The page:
Ordinarily, an adult can grant power of attorney to allow someone they trust to deal with their affairs when they're unable to do so themselves. However, a power of attorney can only be granted by an adult who has the full mental capacity to do so.
If someone needs help with their affairs but cannot grant power of attorney, an application can be made to the courts to appoint a guardian. A guardian is someone who can look after the adult's financial, business, personal and medical affairs.
Guardianship is a very complex area of the law. Here's an overview of how it works:
- An application is made to the courts to appoint a guardian
- Various reports are obtained from medical practitioners and social workers
- Further reports may be required where financial assets involved
- The length of the guardianship is determined by the court (usually 3-5 years)
- Once granted, the application must be registered with the Office of the Public Guardian, which is part of the Scottish Courts and Tribunal Service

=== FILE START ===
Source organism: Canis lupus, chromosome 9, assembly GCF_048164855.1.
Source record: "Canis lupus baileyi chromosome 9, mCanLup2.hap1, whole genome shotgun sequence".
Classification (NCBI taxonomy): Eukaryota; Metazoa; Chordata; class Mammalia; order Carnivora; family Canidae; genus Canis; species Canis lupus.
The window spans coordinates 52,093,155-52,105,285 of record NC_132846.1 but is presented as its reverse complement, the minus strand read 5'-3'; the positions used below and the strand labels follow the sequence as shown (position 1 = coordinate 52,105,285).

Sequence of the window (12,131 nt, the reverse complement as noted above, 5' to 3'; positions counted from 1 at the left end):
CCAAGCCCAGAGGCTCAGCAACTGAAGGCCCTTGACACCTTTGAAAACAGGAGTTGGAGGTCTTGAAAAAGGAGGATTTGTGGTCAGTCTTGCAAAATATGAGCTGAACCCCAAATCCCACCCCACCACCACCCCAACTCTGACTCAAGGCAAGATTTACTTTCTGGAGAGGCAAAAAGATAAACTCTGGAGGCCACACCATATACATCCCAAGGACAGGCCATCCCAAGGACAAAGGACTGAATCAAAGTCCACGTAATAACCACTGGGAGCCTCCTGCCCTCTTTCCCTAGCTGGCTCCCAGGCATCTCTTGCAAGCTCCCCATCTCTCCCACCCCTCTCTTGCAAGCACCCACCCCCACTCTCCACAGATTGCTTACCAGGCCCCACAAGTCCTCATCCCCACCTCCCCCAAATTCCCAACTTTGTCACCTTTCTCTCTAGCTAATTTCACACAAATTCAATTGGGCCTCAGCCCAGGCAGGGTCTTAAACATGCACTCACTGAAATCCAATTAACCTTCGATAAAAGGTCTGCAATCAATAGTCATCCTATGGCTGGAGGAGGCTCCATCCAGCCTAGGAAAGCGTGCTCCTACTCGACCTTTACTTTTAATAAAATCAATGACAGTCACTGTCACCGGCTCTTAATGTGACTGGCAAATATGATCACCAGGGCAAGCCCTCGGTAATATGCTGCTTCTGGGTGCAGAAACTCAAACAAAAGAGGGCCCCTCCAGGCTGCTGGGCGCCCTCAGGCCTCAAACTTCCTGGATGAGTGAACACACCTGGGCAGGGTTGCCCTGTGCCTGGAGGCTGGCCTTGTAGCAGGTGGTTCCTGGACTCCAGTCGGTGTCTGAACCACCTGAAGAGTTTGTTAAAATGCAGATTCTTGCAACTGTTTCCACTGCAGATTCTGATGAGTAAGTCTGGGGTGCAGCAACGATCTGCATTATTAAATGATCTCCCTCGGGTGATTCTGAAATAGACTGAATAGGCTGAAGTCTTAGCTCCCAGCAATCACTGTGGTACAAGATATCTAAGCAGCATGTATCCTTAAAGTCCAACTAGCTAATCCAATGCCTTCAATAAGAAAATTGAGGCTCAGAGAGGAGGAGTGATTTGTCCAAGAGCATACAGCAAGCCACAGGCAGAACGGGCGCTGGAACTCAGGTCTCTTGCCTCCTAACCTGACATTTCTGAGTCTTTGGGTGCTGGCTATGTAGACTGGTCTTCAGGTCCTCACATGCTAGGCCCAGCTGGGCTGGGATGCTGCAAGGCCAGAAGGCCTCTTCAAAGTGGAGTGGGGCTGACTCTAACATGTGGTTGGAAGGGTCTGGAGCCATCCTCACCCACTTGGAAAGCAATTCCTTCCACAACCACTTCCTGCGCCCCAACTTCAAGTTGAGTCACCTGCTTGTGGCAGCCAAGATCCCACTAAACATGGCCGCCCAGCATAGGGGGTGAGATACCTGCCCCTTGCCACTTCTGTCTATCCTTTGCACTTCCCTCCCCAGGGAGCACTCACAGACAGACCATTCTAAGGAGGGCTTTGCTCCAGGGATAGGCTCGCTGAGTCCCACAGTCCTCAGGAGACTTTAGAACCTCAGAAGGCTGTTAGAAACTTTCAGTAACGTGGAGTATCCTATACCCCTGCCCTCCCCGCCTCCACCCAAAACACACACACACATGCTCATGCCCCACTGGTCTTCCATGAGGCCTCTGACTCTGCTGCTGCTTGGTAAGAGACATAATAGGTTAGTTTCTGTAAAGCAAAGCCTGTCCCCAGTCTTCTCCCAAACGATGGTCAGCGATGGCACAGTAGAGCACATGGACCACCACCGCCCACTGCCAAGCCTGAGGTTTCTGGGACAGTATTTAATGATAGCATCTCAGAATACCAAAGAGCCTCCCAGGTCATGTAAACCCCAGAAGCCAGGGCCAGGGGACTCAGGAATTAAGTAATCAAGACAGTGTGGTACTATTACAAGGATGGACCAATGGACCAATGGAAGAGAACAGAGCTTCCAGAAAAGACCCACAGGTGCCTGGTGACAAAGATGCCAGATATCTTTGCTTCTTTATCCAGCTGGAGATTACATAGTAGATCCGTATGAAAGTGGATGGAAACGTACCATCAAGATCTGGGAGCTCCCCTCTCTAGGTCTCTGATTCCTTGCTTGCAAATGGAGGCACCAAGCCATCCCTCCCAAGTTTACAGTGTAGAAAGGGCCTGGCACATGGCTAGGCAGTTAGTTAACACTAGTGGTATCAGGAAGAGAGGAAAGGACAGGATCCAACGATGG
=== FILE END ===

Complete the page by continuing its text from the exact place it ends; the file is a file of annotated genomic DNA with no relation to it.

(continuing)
- Various outlays must be paid by the adult's estate, including a fee to the Public Guardian, an insurance policy (referred to as 'caution') and an annual management fee
If you become someone's guardian:
- The Public Guardian (an official of the Scottish Court and Tribunal Service) will be responsible for supervising your financial actions. You will have to submit detailed annual reports to them.
- The Local Authority will supervise the more personal decisions you make on behalf of the adult.
- The costs of appointing a guardian are generally paid for by the affected adult. In certain circumstances, Civil Legal Aid may be available. The Legal Aid Board has issued guidelines on eligibility.
If you wish to become someone's guardian, we can help. Our solicitors are experienced in arranging guardianships, and we're registered with the Scottish Legal Aid Board, which means we'll be able to help you apply for Civil Legal Aid.